{
	    Y(a);
	}
	s1.Stop();
	var s2 = Stopwatch.StartNew();
	for (int i = 0; i < max; i++)
	{
	    Y(b);
	}
	s2.Stop();
	Console.WriteLine(((double)(s1.Elapsed.TotalMilliseconds * 1000000) /
	    max).ToString("0.00 ns"));
	Console.WriteLine(((double)(s2.Elapsed.TotalMilliseconds * 1000000) /
	    max).ToString("0.00 ns"));
	Console.WriteLine();
    }

    static void Load()
    {
	const int max = 10000000;
	var a = new Tuple<string, string>("cat", "dog");
	var b = new KeyValuePair<string, string>("cat", "dog");
	List<Tuple<string, string>> list1 = new List<Tuple<string, string>>();
	list1.Add(a);
	Z(list1);

	List<KeyValuePair<string, string>> list2 = new List<KeyValuePair<string, string>>();
	list2.Add(b);
	Z(list2);

	var s1 = Stopwatch.StartNew();
	for (int i = 0; i < max; i++)
	{
	    Z(list1);
	}
	s1.Stop();
	var s2 = Stopwatch.StartNew();
	for (int i = 0; i < max; i++)
	{
	    Z(list2);
	}
	s2.Stop();
	Console.WriteLine(((double)(s1.Elapsed.TotalMilliseconds * 1000000) /
	    max).ToString("0.00 ns"));
	Console.WriteLine(((double)(s2.Elapsed.TotalMilliseconds * 1000000) /
	    max).ToString("0.00 ns"));
	Console.WriteLine();
    }

    [MethodImpl(MethodImplOptions.NoInlining)]
    static void X(Tuple<string, string> a)
    {
    }

    [MethodImpl(MethodImplOptions.NoInlining)]
    static void X(KeyValuePair<string, string> a)
    {
    }

    [MethodImpl(MethodImplOptions.NoInlining)]
    static Tuple<string, string> Y(Tuple<string, string> a)
    {
	return a;
    }

    [MethodImpl(MethodImplOptions.NoInlining)]
    static KeyValuePair<string, string> Y(KeyValuePair<string, string> a)
    {
	return a;
    }

    static char Z(List<Tuple<string, string>> list)
    {
	return list[0].Item1[0];
    }

    static char Z(List<KeyValuePair<string, string>> list)
    {
	return list[0].Key[0];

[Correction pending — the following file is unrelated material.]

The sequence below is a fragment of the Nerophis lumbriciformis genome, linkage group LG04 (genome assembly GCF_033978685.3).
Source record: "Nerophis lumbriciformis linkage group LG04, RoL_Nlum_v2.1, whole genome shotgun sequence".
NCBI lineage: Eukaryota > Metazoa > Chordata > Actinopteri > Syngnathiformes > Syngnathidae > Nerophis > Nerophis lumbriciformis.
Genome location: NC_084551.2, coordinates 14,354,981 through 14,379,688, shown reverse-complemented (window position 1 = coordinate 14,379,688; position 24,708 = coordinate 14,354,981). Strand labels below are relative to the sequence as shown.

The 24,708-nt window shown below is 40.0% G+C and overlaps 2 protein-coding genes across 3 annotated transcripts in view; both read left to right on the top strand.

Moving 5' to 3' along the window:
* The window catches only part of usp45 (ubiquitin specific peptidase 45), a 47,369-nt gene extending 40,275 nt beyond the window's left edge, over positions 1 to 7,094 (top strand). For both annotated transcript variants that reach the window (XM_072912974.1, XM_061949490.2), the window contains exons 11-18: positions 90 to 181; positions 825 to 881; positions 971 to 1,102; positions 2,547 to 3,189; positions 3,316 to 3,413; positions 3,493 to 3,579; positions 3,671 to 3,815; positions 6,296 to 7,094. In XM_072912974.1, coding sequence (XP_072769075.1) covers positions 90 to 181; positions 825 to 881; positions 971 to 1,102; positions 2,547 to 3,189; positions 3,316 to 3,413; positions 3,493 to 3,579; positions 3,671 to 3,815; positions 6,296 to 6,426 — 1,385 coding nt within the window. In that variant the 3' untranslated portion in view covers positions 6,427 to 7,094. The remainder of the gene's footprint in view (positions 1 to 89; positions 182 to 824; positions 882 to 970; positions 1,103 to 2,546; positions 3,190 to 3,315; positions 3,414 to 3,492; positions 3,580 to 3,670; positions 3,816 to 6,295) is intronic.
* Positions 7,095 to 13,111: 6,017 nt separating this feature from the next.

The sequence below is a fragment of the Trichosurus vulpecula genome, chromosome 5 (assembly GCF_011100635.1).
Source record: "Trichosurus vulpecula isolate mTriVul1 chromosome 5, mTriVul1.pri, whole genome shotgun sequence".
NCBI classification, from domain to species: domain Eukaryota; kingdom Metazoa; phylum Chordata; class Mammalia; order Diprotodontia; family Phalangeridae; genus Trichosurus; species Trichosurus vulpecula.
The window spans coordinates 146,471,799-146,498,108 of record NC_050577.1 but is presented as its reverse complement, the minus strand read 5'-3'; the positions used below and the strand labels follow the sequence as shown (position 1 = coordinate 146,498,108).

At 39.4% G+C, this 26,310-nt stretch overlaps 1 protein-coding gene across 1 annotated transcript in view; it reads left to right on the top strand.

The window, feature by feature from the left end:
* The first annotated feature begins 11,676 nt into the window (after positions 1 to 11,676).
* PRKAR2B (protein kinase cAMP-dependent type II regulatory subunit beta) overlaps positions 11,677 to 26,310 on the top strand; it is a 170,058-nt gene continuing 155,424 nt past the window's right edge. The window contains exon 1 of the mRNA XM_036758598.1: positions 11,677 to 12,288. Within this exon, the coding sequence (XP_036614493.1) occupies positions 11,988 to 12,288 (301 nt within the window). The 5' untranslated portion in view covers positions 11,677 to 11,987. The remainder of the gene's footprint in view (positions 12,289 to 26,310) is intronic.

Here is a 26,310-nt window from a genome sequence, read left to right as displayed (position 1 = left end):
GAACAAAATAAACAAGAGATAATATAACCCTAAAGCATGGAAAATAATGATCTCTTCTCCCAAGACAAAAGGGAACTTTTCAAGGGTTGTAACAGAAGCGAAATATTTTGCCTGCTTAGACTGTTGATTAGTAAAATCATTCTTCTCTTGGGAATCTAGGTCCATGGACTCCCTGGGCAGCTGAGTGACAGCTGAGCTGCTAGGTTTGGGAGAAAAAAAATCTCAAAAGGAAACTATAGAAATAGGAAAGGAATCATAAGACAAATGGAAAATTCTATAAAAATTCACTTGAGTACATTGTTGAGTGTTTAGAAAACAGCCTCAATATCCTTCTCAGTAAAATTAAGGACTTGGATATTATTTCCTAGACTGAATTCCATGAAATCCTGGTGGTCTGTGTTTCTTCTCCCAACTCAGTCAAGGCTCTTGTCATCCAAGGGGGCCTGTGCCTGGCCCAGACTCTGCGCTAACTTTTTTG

}
}

Output

8.23 ns
0.32 ns

1.93 ns
2.57 ns

1.91 ns
6.09 ns

2.79 ns
4.18 ns

Discussion

Exclamation mark

Tuple was faster in every test than KeyValuePair except in allocation performance. Therefore, if your program does any work beyond allocating the collections, it is a better idea to use Tuple instead of KeyValuePair.

And:The nanoseconds lost from allocating a Tuple could be quickly made up after a few function calls with a Tuple argument.

Programming tip

Using structs (such as KeyValuePair) is usually a bad idea. While structs are faster to allocate, they slow down many other important parts of your program. With structs, simple method calls suddenly become many times slower.

And:This is because they are value types and must be copied on every invocation.

Struct Versus ClassValueType Examples: Int, DateTime

Summary

The C# programming language

We compared the Tuple type to the KeyValuePair type in a collection that has two elements. The KeyValuePair was faster to allocate. But the Tuple was faster in every other test. This is an important performance result.

Therefore:I recommend avoiding KeyValuePair entirely and using Tuple or custom classes (which would be similar to Tuple in performance).


C#: Collections